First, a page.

This is the worst thing. After all the traumatic experience of the end of the last school year, Harry feels abandoned now by the very people he wants to see. He’s gotten letters from Ron and Hermione, but they aren’t able to tell him much. They have hinted that they will see him soon, so he has that. He’s heard from Sirius too, but Sirius’s letters only tell him to behave himself and be careful. It all just makes him so angry. Harry has been the one who has had to deal with Voldemort face to face, deal with his scar hurting constantly . . . and then be completely left out of anything that’s happening.
He’s also had reoccurring nightmares about Cedric dying in front of him. So that’s healthy.
Harry sits down in an old playground and it isn’t long before Dudley and his friends turn up. Dudley has been going through some changes himself. He now boxes at school and is not quite as chubby as he used to be. Now he’s just big and mean. All the kids in the neighborhood are scared of him. Harry hopes that he comes over and starts something. It would be funny to see Dudley try to act tough when deep down he’s still scared of Harry and magic in general.
Still, Harry is supposed to be back home by the time Dudley is, so he reluctantly trails behind them. After Dudley’s friends leave (they call him “Big D” of all things), Harry starts poking fun at Dudley. He’s angry and Dudley is the perfect one to take it out on. He makes fun of all the nicknames Petunia has for Dudley, the fact that he only beats up little kids. Dudley turns it around though and says that Harry is only confident because he has his wand, and then makes fun of Harry for talking in his sleep.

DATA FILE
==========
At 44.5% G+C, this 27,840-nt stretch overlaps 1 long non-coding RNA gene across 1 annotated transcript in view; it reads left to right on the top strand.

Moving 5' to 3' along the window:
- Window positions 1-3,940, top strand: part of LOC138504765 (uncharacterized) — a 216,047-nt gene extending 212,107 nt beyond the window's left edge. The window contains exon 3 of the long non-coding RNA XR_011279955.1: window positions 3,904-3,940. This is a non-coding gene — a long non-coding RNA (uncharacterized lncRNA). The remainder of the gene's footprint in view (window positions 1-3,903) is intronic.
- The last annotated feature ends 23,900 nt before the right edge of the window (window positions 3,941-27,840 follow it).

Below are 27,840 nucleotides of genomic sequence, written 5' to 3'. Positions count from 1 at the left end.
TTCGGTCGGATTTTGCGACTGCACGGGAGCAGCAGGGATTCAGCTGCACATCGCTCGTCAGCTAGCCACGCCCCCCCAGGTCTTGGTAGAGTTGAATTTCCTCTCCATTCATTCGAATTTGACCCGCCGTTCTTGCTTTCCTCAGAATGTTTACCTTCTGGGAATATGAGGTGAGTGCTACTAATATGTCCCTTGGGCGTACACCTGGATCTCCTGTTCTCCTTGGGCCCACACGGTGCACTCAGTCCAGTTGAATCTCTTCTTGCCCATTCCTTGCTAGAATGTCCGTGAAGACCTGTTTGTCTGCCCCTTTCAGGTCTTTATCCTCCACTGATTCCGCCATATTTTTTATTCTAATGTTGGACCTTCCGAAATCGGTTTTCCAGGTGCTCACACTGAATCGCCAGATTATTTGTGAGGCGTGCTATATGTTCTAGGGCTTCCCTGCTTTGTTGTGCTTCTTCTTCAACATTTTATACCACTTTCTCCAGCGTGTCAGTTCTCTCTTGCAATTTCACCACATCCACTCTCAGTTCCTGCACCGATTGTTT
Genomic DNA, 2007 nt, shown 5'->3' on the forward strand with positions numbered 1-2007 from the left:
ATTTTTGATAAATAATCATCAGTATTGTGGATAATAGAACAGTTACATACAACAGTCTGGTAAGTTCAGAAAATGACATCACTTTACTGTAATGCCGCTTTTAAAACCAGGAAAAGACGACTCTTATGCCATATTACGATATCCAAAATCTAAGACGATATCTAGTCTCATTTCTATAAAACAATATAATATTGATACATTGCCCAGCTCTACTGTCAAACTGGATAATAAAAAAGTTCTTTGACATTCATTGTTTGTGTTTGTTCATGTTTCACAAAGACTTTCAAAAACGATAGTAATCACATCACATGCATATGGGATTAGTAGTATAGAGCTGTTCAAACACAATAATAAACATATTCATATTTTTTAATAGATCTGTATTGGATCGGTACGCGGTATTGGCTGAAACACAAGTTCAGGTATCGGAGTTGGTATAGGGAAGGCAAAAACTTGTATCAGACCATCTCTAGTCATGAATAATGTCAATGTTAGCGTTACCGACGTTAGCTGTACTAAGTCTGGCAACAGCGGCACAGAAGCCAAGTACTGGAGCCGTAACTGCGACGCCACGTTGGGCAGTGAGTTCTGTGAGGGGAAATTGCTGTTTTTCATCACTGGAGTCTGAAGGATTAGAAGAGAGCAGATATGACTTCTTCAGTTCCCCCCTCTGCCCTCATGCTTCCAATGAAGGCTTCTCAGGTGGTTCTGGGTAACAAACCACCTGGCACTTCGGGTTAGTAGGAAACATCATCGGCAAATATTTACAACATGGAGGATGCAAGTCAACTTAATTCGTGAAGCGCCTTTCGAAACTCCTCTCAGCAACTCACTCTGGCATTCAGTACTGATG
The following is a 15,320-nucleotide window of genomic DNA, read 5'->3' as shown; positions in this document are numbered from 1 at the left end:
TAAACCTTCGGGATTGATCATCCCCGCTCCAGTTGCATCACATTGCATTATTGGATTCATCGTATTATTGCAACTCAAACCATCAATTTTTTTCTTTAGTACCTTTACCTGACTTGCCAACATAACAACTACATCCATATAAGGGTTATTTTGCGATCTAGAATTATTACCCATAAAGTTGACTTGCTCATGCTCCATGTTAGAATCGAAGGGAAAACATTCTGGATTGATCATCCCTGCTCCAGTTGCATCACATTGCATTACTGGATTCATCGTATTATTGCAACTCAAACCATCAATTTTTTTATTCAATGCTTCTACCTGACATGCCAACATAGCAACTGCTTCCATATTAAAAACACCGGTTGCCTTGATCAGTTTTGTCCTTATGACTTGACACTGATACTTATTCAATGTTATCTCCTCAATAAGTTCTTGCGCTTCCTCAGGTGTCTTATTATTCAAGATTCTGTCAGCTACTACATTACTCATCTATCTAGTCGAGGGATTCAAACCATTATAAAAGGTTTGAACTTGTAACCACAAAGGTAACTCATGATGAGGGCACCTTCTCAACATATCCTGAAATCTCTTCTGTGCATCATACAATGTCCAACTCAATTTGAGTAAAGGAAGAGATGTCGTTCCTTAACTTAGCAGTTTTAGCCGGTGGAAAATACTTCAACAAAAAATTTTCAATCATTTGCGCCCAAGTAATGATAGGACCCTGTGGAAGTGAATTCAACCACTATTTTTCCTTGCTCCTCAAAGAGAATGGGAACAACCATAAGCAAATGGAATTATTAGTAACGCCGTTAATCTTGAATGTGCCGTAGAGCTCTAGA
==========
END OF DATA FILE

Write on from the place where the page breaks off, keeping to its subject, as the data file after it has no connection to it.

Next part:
“I heard you last night,” said Dudley breathlessly. “Talking in your sleep. Moaning . . .”
Dudley gave a harsh bark of laughter then adopted a high-pitched, whimpering voice. “‘Don’t kill Cedric! Don’t kill Cedric!’ Who’s Cedric — your boyfriend?”
“Dad! Help me, Dad! He’s going to kill me, Dad! Boo-hoo!”
Dudley has definitely crossed a line here, even if he doesn’t realize it. Harry doesn’t care. He draws his wand and is about to use it. He tells Dudley to never talk to him like that ever again. As they argue, the air starts to get cold and dark. Dudley is afraid that Harry has used magic, and Harry actually worries that he may have accidentally done something. Then he realizes what this all feels like: dementors. Dudley can’t see, but is panicking and for good reason. There are two dementors right there in the alley with them. Harry is able to dispatch them with his Patronus, but he can’t believe it. Why would dementors be here in Little Whinging?
Dudley is not doing well. He wasn’t kissed by the dementor, but he is definitely suffering from the effects of exposure to one. Harry hears someone else come up and turns to see their old neighbor, Mrs. Figg, run up to them. Harry tries to hide his wand, but that is unnecessary.
“Don’t put it away, idiot boy!” she shrieked. “What if there are more of them around? Oh, I’m going to kill Mundungus Fletcher!”
Hmmm. So one of Harry’s neighbors has been a witch this entire time! And who is Mundungus Fletcher? See you next time for Chapter 2!